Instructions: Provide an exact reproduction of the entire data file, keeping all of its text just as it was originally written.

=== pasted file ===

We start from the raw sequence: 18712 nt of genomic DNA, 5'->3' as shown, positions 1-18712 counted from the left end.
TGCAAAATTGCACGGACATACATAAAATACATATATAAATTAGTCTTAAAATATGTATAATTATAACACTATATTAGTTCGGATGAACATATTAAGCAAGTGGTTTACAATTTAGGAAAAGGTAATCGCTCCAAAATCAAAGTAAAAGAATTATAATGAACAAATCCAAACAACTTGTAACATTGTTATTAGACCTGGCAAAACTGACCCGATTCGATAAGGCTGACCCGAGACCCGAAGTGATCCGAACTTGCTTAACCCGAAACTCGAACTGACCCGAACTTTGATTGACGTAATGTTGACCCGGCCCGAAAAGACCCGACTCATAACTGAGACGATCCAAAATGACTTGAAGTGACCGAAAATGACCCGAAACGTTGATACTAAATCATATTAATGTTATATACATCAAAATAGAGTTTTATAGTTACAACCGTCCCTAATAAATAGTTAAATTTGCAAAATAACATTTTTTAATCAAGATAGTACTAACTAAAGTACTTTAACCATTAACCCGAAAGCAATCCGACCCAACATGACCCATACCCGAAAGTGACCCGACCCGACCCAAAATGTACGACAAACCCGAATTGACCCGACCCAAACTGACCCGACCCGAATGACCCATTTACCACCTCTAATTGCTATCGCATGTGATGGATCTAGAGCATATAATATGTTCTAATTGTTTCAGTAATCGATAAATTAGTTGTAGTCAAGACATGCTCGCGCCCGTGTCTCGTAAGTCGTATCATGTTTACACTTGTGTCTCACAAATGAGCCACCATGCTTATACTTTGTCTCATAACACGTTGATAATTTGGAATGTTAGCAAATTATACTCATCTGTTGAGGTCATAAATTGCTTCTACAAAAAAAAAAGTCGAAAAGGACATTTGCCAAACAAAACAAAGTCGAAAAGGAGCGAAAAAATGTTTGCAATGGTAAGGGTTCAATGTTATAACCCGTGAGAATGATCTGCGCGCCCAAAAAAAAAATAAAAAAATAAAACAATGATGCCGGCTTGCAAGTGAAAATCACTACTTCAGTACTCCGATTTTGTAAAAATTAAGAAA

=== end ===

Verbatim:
We start from the raw sequence: 18712 nt of genomic DNA, 5'->3' as shown, positions 1-18712 counted from the left end.
TGCAAAATTGCACGGACATACATAAAATACATATATAAATTAGTCTTAAAATATGTATAATTATAACACTATATTAGTTCGGATGAACATATTAAGCAAGTGGTTTACAATTTAGGAAAAGGTAATCGCTCCAAAATCAAAGTAAAAGAATTATAATGAACAAATCCAAACAACTTGTAACATTGTTATTAGACCTGGCAAAACTGACCCGATTCGATAAGGCTGACCCGAGACCCGAAGTGATCCGAACTTGCTTAACCCGAAACTCGAACTGACCCGAACTTTGATTGACGTAATGTTGACCCGGCCCGAAAAGACCCGACTCATAACTGAGACGATCCAAAATGACTTGAAGTGACCGAAAATGACCCGAAACGTTGATACTAAATCATATTAATGTTATATACATCAAAATAGAGTTTTATAGTTACAACCGTCCCTAATAAATAGTTAAATTTGCAAAATAACATTTTTTAATCAAGATAGTACTAACTAAAGTACTTTAACCATTAACCCGAAAGCAATCCGACCCAACATGACCCATACCCGAAAGTGACCCGACCCGACCCAAAATGTACGACAAACCCGAATTGACCCGACCCAAACTGACCCGACCCGAATGACCCATTTACCACCTCTAATTGCTATCGCATGTGATGGATCTAGAGCATATAATATGTTCTAATTGTTTCAGTAATCGATAAATTAGTTGTAGTCAAGACATGCTCGCGCCCGTGTCTCGTAAGTCGTATCATGTTTACACTTGTGTCTCACAAATGAGCCACCATGCTTATACTTTGTCTCATAACACGTTGATAATTTGGAATGTTAGCAAATTATACTCATCTGTTGAGGTCATAAATTGCTTCTACAAAAAAAAAAGTCGAAAAGGACATTTGCCAAACAAAACAAAGTCGAAAAGGAGCGAAAAAATGTTTGCAATGGTAAGGGTTCAATGTTATAACCCGTGAGAATGATCTGCGCGCCCAAAAAAAAAATAAAAAAATAAAACAATGATGCCGGCTTGCAAGTGAAAATCACTACTTCAGTACTCCGATTTTGTAAAAATTAAGAAA